Now that the 250SX East season has a few races on the books, let's take a look at those riders who are in their very first season of Supercross. Zac Commans, Mitchell Harrison, and Chase Marquier are nearly done with their 250SX West season, but Benny Bloss and Joshua Cartwright -- and possibly Jacob Williamson if he's riding more races -- still have a ways to go in the 250SX East season. What should we have expected from these true rookie riders coming in to their debut Supercross seasons? How did reality turn out?
Rider Profile: Newcomers to Supercross in 2016
Predicting the "True Rookies" Supercross results based on their amateur data
(To be clear, we're only looking at "amateur" riders, excluding someone like Killian Auberson who has ridden Supercross as a pro in Europe. Also, excluding Mark Worth since he was injured in practice for week 1 at Anaheim.)
First off, before a rider makes his debut in Supercross, there is little comparable history to use when trying to forecast his future performance. There are a lot of outdoor amateur motocross race results, but as we all know, skills for outdoor riding don't always translate directly to the Supercross format. For some riders there's decent Arenacross history to look at, but that is spotty since not all riders competed regularly in Arenacross. This makes comparisons and predictions difficult, but we'll look at what's available.
In terms of these 6 riders' amateur careers, they're grouped surprisingly tightly as they've progressed through the ranks:
It's a bit jumbled (you can see the graph here, and add/remove riders as you wish, as well as see some other details when you hover over the data points), as you can see, and I've added in current 250SX pros Joey Savatgy (grey) and Jeremy Martin (yellow) for a sense of perspective. But that's the thing -- these guys have surprisingly similar success in their amateur careers, even through ages 17 & 18. Jacob Williamson (orange) has performed better than the pack virtually the whole time, though, with the one exception being his age 17 season. Benny Bloss (light green) had a run at ages 13 and 14, then fell back but stayed near the top of the pack through age 18. Mitchell Harrison (purple) came on strong at ages 16 and 17. Just based on the visuals of that graph, I'd put these three riders at the top, and if this motocross data was all we had available to predict their initial year of Supercross, I'd say Bloss, then Williamson, then Harrison. Following pretty closely would be Chase Marquier (brown), then Josh Cartwright (dark green), then Zac Commans (red). Very interesting, though, is that all of these guys had more impressive numbers through age 18 than Jeremy Martin and Joey Savatgy.
Since we do have more data for each rider let's look individually to see if Arenacross or other factors can shed some light on the proper expectations for these Supercross rookies.
After being named the "2015 AMA Athlete of the Year" and "2015 AMA Motocross Horizon Award Winner", Benny Bloss was expected to race the 250SX East season under the Blue Buffalo/Slater Skins Yamaha flag, but they parted ways right before the season opener. Instead he competed as a privateer in Atlanta, then become sponsored again by Cycle Trader Rock River Yamaha.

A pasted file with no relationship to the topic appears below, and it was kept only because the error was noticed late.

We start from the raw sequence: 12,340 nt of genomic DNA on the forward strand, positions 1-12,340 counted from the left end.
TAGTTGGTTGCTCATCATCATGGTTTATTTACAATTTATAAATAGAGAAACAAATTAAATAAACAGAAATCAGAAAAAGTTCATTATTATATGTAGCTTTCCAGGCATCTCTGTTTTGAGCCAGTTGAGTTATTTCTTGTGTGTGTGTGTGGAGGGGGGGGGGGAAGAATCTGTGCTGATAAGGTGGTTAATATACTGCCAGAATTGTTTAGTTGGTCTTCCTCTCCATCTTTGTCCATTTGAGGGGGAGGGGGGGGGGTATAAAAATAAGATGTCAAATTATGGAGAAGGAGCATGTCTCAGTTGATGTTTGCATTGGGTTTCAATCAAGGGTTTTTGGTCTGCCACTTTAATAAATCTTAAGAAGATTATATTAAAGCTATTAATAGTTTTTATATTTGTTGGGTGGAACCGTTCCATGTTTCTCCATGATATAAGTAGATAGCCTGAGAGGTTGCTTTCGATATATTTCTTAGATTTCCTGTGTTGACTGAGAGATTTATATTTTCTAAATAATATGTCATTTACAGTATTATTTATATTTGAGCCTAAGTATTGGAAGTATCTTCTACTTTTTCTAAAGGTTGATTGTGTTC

Bloss does not have much in the way of Arenacross results, as prior to this season the only experience I can find for him in Arenacross was in 2010 -- one weekend where he finished 5th out of 20 in Supermini. In 2016 he became the second rider in history to complete the Road to Supercross and make his pro Supercross debut in the same season. In four 250SX East races, he's finished at an average place of 12.5 (13th, 11th, 7th, and 19th), and he's 12th overall in the current East standings.
Conclusion: So far he's making good progress, and though he's not taking the 250SX class by storm as his AMA awards might have suggested, he's got several weeks to keep improving his debut result. Working with a consistent sponsor should help.
There was a "Privateer Profile" on Williamson last week via RacerX so go there for some info on his backstory, taking note that he's not only doing it as a privateer but also that he/his family are focusing on his schooling, which means motocross often takes a backseat. Not only that, but he's living near Detroit, so he has a short riding season working against him as well.
In addition to his motocross data, Williamson has been riding Arenacross since 2008. In 2015, he rode on 7 weekends in the Open A and the Lites East, with what seem like pretty lackluster results compared to his motocross record: top finish was 3rd (twice) and he missed the Top 16 on nearly half of his contests (9 out of 20). On the bright side, 7 of those DNQs came in the first 8 races, while he only had 1 in his final 8. In those final 8 races, he also logged his two 3rd place finishes. So, he was showing improvement throughout the season, possibly because he'd been stuck in Michigan snow and ice leading up to the first race. Going back to 2014, Williamson's best Arenacross finish for either the Open class or Lites East was 4th (also twice); however in 2013 he had 15 races across Intermediate and Schoolboy Senior classes, and he won 11 of them.
In six weeks of 2016 Arenacross, Williamson has a win and a 2nd place, but also multiple finishes in the teens. And unfortunately in Williamson's debut Supercross race at Toronto he couldn't make it out of his heat (although he qualified 14th in practice). But in Detroit, a week later, he made the Supercross Main Event and finished 16th.
Conclusion: In Williamson's two races so far, he's behind Bloss in terms of average finishing position, but considering the circumstances -- riding part time and as a privateer -- Williamson may be closer to Bloss than it appears at first glance.
Winner of the Open 250A class at the most recent Loretta's, Mitchell Harrison also has Arenacross results in 2015, 2014, and 2011-2008. In 2015 he had four races over three weekends, at the Lites East level, where he finished 9th, 15th, 1st, and 2nd, in that order -- on top of that he finished 3rd in the Amateur All-Star race at the Las Vegas Supercross Cup. In 2014 he also had an Arenacross win at the Lites East level. Considering that his age 16 and 17 seasons in the chart above showed a significant bump (the Loretta's win will do that, plus he was 3rd in the Open Pro 450A), along with his very solid performance in Arenacross over the past two years, I think you might bump Harrison up to have a projection equal to or above Bloss and Williamson.
Riding in the 250SX West races, Harrison has 4 Main Event appearances, averaging 16th place (13th, 22nd, 14th, 15th). At Anaheim 2, Harrison qualified 12th in practice, but was injured and didn't enter the Heat Race -- this kept him out of the next week at Oakland. He returned at Glendale, qualifying 11th and finishing 6th in his Heat Race, but had a DNF in the LCQ. The next two weeks he picked up his 14th and 15th.